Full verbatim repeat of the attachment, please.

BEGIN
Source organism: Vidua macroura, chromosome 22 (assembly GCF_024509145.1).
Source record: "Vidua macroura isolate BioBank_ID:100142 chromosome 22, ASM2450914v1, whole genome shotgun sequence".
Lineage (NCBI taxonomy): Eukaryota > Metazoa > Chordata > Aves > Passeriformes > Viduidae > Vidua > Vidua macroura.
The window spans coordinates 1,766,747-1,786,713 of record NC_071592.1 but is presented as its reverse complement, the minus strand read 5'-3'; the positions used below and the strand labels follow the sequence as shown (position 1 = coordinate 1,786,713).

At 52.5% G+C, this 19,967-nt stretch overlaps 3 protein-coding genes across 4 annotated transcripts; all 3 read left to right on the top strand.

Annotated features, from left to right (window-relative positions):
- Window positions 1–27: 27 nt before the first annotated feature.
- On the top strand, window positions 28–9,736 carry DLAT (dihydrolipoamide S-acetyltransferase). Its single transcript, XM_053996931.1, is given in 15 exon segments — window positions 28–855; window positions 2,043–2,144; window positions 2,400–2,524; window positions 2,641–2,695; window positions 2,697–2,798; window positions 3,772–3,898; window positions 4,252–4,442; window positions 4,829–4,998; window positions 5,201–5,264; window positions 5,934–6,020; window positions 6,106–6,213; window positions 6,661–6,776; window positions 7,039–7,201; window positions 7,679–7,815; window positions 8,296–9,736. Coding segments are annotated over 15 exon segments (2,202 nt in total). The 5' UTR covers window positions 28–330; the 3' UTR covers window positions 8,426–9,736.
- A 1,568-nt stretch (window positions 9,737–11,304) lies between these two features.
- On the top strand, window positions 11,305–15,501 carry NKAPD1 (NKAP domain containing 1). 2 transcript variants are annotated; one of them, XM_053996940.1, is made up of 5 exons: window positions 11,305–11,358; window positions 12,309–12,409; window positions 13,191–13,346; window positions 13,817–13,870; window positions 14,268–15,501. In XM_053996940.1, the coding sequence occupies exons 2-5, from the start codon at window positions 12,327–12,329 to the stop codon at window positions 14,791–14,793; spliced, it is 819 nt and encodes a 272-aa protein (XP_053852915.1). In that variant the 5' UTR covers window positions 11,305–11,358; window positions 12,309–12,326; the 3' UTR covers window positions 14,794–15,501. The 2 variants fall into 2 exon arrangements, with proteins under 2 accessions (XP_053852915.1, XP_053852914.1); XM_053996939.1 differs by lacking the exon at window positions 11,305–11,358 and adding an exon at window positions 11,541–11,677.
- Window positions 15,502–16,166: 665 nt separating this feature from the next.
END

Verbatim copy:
Source organism: Vidua macroura, chromosome 22 (assembly GCF_024509145.1).
Source record: "Vidua macroura isolate BioBank_ID:100142 chromosome 22, ASM2450914v1, whole genome shotgun sequence".
Lineage (NCBI taxonomy): Eukaryota > Metazoa > Chordata > Aves > Passeriformes > Viduidae > Vidua > Vidua macroura.
The window spans coordinates 1,766,747-1,786,713 of record NC_071592.1 but is presented as its reverse complement, the minus strand read 5'-3'; the positions used below and the strand labels follow the sequence as shown (position 1 = coordinate 1,786,713).

At 52.5% G+C, this 19,967-nt stretch overlaps 3 protein-coding genes across 4 annotated transcripts; all 3 read left to right on the top strand.

Annotated features, from left to right (window-relative positions):
- Window positions 1–27: 27 nt before the first annotated feature.
- On the top strand, window positions 28–9,736 carry DLAT (dihydrolipoamide S-acetyltransferase). Its single transcript, XM_053996931.1, is given in 15 exon segments — window positions 28–855; window positions 2,043–2,144; window positions 2,400–2,524; window positions 2,641–2,695; window positions 2,697–2,798; window positions 3,772–3,898; window positions 4,252–4,442; window positions 4,829–4,998; window positions 5,201–5,264; window positions 5,934–6,020; window positions 6,106–6,213; window positions 6,661–6,776; window positions 7,039–7,201; window positions 7,679–7,815; window positions 8,296–9,736. Coding segments are annotated over 15 exon segments (2,202 nt in total). The 5' UTR covers window positions 28–330; the 3' UTR covers window positions 8,426–9,736.
- A 1,568-nt stretch (window positions 9,737–11,304) lies between these two features.
- On the top strand, window positions 11,305–15,501 carry NKAPD1 (NKAP domain containing 1). 2 transcript variants are annotated; one of them, XM_053996940.1, is made up of 5 exons: window positions 11,305–11,358; window positions 12,309–12,409; window positions 13,191–13,346; window positions 13,817–13,870; window positions 14,268–15,501. In XM_053996940.1, the coding sequence occupies exons 2-5, from the start codon at window positions 12,327–12,329 to the stop codon at window positions 14,791–14,793; spliced, it is 819 nt and encodes a 272-aa protein (XP_053852915.1). In that variant the 5' UTR covers window positions 11,305–11,358; window positions 12,309–12,326; the 3' UTR covers window positions 14,794–15,501. The 2 variants fall into 2 exon arrangements, with proteins under 2 accessions (XP_053852915.1, XP_053852914.1); XM_053996939.1 differs by lacking the exon at window positions 11,305–11,358 and adding an exon at window positions 11,541–11,677.
- Window positions 15,502–16,166: 665 nt separating this feature from the next.